I started watching Girls in April of 2012, when the pilot episode premiered; the first season was fantastic. “Girls” has none of the cheeriness , and forced punch lines of “2 Broke Girls” or “New Girl”, which also focus on women in their 20’3 “trying to figure out life.” Hannah, Lena Dunham’s character, is not a heroine. She is unpleasant, annoying, selfish and a ‘tamed crazy’ in ways that are only occasionally endearing. Her friends are differently flawed, but equally as irritating at times. Shows that have the same premise as Girls- 20-something year old trying to figure her life out with some help from her friends- feature lead characters that can be described as ‘cute and funny.’ The characters of Girls are funny, but because you laugh at them, not because you laugh with them. The girls of Girls were deeply flawed, but incredibly relatable. The questions asked, the situations that they found themselves in were familiar. The feelings of hopelessness and desperation were familiar, but they were presented in a humorous manner.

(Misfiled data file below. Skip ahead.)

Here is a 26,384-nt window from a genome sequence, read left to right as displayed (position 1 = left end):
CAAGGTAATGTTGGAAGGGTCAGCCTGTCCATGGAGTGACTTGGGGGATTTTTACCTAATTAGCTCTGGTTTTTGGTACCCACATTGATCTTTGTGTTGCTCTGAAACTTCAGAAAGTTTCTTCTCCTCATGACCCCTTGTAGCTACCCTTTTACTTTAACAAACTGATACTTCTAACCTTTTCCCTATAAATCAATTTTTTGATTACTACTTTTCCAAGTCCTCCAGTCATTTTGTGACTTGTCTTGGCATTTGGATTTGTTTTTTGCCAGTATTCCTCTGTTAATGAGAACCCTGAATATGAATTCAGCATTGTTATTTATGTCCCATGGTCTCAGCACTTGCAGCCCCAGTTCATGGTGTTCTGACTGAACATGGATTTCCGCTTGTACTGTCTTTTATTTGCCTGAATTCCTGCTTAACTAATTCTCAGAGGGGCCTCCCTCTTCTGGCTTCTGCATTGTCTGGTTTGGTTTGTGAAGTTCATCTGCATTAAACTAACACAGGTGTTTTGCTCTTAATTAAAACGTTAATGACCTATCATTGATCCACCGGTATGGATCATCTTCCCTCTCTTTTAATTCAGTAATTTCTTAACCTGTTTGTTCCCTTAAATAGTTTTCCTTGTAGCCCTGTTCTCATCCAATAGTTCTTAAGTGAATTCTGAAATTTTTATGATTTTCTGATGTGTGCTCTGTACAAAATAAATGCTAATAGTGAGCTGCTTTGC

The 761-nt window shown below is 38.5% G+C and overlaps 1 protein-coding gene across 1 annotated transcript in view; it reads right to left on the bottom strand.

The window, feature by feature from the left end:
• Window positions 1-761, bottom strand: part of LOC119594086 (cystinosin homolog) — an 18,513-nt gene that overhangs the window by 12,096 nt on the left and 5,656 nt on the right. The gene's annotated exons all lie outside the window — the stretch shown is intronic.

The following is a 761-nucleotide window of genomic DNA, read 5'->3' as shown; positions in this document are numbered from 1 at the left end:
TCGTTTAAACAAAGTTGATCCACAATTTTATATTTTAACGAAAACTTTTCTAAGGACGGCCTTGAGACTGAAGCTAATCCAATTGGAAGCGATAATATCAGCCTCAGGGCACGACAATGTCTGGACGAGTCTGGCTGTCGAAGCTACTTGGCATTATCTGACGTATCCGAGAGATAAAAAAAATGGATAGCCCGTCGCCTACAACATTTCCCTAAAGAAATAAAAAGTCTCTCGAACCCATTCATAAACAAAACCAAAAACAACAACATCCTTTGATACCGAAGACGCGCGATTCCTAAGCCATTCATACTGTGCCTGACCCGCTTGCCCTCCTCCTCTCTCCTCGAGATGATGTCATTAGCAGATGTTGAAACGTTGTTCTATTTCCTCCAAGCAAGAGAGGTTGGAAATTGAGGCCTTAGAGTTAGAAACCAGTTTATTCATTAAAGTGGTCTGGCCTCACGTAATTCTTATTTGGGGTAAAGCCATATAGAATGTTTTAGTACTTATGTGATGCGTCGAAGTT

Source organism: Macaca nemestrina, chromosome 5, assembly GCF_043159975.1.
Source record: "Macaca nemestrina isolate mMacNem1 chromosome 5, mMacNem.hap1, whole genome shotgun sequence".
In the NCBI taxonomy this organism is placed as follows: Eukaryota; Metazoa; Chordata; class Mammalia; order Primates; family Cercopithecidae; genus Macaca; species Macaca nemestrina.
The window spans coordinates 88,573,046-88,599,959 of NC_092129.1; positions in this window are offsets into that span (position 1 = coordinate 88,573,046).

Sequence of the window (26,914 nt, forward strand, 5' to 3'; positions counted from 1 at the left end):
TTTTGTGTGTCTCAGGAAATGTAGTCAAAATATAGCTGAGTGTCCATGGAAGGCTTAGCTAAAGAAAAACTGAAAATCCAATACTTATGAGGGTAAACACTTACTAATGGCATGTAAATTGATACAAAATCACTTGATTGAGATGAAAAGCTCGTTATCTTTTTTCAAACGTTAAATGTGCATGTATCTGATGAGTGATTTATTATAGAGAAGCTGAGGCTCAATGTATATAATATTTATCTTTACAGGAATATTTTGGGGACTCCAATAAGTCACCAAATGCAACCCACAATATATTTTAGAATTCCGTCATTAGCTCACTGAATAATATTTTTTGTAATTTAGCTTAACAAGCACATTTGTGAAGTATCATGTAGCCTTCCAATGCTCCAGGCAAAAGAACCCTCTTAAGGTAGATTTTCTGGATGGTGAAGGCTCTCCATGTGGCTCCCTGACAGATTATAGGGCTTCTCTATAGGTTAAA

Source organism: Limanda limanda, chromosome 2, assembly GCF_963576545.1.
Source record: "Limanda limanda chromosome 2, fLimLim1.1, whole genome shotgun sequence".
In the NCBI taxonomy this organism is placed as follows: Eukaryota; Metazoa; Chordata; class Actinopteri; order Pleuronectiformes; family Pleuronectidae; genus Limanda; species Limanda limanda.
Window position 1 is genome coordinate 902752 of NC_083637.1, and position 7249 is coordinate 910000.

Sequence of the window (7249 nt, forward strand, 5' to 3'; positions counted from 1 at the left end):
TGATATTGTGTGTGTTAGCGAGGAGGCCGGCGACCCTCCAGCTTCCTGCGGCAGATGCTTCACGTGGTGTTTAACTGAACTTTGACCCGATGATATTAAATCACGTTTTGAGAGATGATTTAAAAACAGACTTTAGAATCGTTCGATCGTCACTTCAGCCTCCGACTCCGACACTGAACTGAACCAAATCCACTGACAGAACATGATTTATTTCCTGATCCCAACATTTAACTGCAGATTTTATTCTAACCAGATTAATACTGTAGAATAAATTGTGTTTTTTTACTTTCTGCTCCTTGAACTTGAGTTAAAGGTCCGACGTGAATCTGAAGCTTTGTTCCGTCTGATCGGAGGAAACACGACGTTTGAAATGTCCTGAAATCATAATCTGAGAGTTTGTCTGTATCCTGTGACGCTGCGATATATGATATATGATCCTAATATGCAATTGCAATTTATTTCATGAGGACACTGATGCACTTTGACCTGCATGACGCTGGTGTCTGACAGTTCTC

The show gained popularity as its first season continued and garnered 4 Emmy nominations and 2 Golden Globe wins. As more people began watching the shows, criticism popped up everywhere. One of biggest complaints was that Girls was racist. Girls was racist because there were no black people in the show. This criticism was not without a fault; it was true. However, I had never noticed that because the show wasn’t about race, it was about everyday life situations. The situations that Hannah and her friends faced were relatable to anyone, regardless of race. This became a point of contentment and the first episode of the second season Hannah is dating a black man. Lena Dunham was a relative unknown the first